Agroclimatology in grasslands

Cobon, David H. and Baethgen, Walter E. and Landman, Willem and Williams, Allyson and Archer van Garderen, Emma and Johnson, Peter and Malherbe, Johan and Maluleke, Phumzile and Kgakatsi, Ikalafeng Ben and Davis, Peter (2019) Agroclimatology in grasslands. In: Agroclimatology: linking agriculture to climate. Agronomy Monograph, 60. American Society of Agronomy, United States. ISBN 978-0-89118-358-7


Abstract

Grasslands occupy nearly half the world’s ice-free land and provide forage for livestock and native herbivores on almost one-third of the world’s ice-free land. They are generally located in drier regions (arid and semiarid) with large diurnal temperature variations and high interannual rainfall variability. Rainfall is a key driver of pasture and livestock production, and managing drought is a common and challenging experience for pastoral managers. Here we examine the agroclimatic association of the worlds grasslands, looking specifically at grasslands in Australia, South America (Uruguay), and South Africa as examples of important grassland communities. These grazing regions are all affected by more than one climate driver, and the influence of the different drivers on rainfall varies geographically across the world. These climate drivers operate on scales from seasonal to interdecadal, but understanding of the El Niño–Southern Oscillation (ENSO ) has provided the most widespread application of climate science into pastoral decision-making. Although ENSO is the most predictable climate driver, the reliability is limited to the austral spring and summer periods in years with strong ENSO anomalies, and even so, the reliability is moderate at best. Nonetheless, information on current conditions and seasonal forecasts have been generated and disseminated on national scales for decades (Australia late 1980s, Uruguay 1997, and South Africa early 1990s) but the uptake by agricultural decision-makers has been modest (one in three in Australia), and use by governments has largely been limited to crisis management during droughts. There has been little evidence and motivation by governments to manage the hydrological and hydro-illogical cycles by preparing pastoralists for drought by implementing strong policy platforms around early warning, preparedness, and national alerts. Despite the modest uptake of seasonal forecasts, there is evidence that their use in decision-making can increase productivity, profitability, and resource sustainability of pastoral enterprises in some parts of the world. These modest adoption rates have been attributed to poor presentation, lack of understanding of terminology, failure to show value and match forecast scale with decision-making at the value chain level, short lead times, poor reliability, and inappropriate dissemination methods. There is evidence of higher adoption rates at the regional scale where a combination of the following arrangements are most likely to contribute to more widespread use of climate forecasts in the future: (i) strong integration and support from institutions that generate and disseminate forecasts, (ii) information is customized for the region and industry, (iii) trust is built between the institutions and decision-makers, (iv) regional climate champions provide support and training in understanding and use of forecasts, and (v) institutions provide a climate service that delivers climate literacy and regionally relevant decision- and discussion-support tools. Incorporating climate science into climate-integrated agricultural models, decision support tools, training, and education and extension packages has made a valuable contribution to agricultural decision-making for governments, institutions, businesses, and pastoralists, but greater understanding is required to improve application and adoption for beneficial outcomes in both developing and developed world grassland communities.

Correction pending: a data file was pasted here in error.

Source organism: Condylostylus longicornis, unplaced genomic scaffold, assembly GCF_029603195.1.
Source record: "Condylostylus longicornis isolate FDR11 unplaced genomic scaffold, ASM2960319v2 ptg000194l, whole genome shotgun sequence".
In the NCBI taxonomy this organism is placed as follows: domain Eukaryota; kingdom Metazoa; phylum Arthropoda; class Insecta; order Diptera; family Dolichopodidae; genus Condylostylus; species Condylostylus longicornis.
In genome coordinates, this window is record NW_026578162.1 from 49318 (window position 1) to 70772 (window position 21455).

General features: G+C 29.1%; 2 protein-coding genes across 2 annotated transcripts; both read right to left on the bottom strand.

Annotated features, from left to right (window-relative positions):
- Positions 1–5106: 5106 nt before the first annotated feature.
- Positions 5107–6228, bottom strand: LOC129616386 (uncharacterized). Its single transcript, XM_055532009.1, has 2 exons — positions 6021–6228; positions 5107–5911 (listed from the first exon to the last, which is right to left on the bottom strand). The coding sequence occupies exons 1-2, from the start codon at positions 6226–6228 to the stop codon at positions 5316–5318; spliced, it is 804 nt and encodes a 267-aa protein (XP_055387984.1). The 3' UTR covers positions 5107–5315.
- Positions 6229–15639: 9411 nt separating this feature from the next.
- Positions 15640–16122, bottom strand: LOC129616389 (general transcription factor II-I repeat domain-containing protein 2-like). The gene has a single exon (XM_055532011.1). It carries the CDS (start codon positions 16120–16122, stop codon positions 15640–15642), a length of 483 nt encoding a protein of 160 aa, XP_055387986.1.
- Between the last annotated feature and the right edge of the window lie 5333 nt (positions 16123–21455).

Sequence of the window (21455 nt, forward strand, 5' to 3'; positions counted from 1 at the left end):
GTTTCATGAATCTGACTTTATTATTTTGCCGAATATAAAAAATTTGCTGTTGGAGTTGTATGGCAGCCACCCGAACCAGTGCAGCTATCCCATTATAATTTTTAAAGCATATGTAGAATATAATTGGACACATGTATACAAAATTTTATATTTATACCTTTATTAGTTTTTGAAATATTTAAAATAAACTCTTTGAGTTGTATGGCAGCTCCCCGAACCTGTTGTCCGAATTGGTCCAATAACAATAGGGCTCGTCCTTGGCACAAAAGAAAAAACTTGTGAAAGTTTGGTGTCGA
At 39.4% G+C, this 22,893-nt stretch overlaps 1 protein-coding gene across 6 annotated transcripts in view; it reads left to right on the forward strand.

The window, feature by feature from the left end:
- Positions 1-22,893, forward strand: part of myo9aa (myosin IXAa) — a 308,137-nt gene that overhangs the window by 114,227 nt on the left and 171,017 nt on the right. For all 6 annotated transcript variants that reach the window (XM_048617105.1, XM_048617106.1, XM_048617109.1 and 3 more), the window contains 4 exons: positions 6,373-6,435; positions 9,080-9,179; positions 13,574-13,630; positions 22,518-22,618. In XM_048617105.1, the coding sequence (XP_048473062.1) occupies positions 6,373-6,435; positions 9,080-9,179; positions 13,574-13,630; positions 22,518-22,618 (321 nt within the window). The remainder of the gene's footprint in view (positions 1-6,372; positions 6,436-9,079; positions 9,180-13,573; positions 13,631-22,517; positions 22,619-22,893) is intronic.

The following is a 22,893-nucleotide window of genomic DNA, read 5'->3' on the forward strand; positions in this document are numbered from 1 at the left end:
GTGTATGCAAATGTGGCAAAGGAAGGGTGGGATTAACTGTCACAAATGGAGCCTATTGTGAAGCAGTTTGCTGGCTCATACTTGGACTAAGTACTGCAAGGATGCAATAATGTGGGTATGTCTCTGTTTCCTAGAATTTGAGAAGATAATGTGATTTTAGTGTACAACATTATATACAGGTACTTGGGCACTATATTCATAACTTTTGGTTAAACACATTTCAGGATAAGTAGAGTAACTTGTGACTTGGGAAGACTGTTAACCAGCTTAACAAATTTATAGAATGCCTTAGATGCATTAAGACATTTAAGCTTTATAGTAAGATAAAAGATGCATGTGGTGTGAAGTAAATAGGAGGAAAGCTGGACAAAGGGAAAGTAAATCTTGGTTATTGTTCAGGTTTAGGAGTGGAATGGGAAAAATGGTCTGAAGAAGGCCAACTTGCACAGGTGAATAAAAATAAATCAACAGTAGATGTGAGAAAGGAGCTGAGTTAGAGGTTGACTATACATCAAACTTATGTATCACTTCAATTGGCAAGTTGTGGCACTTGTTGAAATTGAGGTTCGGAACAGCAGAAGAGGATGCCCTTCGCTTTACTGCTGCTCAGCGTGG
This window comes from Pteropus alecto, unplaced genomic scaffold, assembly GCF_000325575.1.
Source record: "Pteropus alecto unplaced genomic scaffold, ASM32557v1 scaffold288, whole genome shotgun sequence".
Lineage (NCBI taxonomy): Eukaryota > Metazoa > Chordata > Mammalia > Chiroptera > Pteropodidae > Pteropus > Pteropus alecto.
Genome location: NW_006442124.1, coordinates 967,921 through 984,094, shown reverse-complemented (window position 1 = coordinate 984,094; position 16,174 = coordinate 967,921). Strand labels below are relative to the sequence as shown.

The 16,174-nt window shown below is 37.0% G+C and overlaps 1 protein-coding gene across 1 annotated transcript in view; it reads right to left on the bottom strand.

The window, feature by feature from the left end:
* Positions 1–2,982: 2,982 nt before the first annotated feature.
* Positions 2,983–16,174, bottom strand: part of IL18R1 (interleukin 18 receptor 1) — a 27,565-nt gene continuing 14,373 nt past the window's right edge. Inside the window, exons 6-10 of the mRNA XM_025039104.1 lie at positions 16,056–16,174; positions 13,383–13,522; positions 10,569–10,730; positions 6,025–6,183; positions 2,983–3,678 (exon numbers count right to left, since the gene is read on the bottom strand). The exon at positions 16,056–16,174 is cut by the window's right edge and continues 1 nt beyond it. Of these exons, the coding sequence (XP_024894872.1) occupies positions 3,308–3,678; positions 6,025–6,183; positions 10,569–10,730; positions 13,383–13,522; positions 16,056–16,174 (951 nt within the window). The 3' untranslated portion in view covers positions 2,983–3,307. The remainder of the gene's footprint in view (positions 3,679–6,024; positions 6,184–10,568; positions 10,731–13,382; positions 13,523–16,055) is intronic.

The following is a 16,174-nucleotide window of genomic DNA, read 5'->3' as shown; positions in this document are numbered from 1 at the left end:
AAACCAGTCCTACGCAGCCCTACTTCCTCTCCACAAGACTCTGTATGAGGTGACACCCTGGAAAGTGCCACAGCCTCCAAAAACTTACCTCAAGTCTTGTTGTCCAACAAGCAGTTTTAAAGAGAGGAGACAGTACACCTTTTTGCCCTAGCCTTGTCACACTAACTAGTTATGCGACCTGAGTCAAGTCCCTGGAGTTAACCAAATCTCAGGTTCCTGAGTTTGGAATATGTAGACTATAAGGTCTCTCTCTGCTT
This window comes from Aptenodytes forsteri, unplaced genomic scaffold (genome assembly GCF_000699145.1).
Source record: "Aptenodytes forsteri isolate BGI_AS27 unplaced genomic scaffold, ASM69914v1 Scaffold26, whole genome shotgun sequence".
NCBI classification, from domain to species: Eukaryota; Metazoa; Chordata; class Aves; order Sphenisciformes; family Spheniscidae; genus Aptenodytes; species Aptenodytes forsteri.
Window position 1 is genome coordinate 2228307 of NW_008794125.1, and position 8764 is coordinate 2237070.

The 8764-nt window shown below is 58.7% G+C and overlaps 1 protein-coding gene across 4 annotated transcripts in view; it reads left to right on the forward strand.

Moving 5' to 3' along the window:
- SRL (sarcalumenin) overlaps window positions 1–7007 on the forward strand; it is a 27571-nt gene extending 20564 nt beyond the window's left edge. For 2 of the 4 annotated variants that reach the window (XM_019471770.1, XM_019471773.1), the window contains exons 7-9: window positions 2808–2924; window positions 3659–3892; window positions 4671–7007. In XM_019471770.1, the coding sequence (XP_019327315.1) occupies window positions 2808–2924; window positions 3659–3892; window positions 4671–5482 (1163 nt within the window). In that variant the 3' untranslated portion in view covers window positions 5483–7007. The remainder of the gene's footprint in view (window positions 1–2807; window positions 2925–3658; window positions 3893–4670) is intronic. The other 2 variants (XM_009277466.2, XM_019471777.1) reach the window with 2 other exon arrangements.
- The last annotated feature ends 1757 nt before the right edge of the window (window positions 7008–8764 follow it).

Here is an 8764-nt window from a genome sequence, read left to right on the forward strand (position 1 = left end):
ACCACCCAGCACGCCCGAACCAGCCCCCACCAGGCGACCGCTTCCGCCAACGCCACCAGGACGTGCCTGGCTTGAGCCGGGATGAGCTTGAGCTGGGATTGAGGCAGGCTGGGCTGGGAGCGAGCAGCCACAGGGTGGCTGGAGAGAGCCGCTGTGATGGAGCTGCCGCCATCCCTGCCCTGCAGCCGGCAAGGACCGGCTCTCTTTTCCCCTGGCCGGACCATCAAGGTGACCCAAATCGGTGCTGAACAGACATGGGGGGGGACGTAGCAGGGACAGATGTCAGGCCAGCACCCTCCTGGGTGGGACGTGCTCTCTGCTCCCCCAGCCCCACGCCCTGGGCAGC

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Item Type: Book Chapter (Commonwealth Reporting Category B)
Refereed: Yes
Item Status: Live Archive
Additional Information: Published online: 24 January 2020. Copyright © 2019 by American Society of Agronomy.
Faculty/School / Institute/Centre: Current - Institute for Life Sciences and the Environment - Centre for Applied Climate Sciences (1 Aug 2018 -)
Faculty/School / Institute/Centre: Current - Institute for Life Sciences and the Environment - Centre for Applied Climate Sciences (1 Aug 2018 -)
Date Deposited: 20 Feb 2020 23:59
Last Modified: 08 Feb 2021 06:52
Uncontrolled Keywords: grasslands, agroclimatology
Fields of Research (2008): 07 Agricultural and Veterinary Sciences > 0701 Agriculture, Land and Farm Management > 070108 Sustainable Agricultural Development
14 Economics > 1402 Applied Economics > 140201 Agricultural Economics
04 Earth Sciences > 0401 Atmospheric Sciences > 040107 Meteorology
05 Environmental Sciences > 0502 Environmental Science and Management > 050209 Natural Resource Management
04 Earth Sciences > 0401 Atmospheric Sciences > 040105 Climatology (excl.Climate Change Processes)
Identification Number or DOI: https://doi.org/10.2134/agronomymonogr60.2016.0013
URI: http://eprints.usq.edu.au/id/eprint/38254

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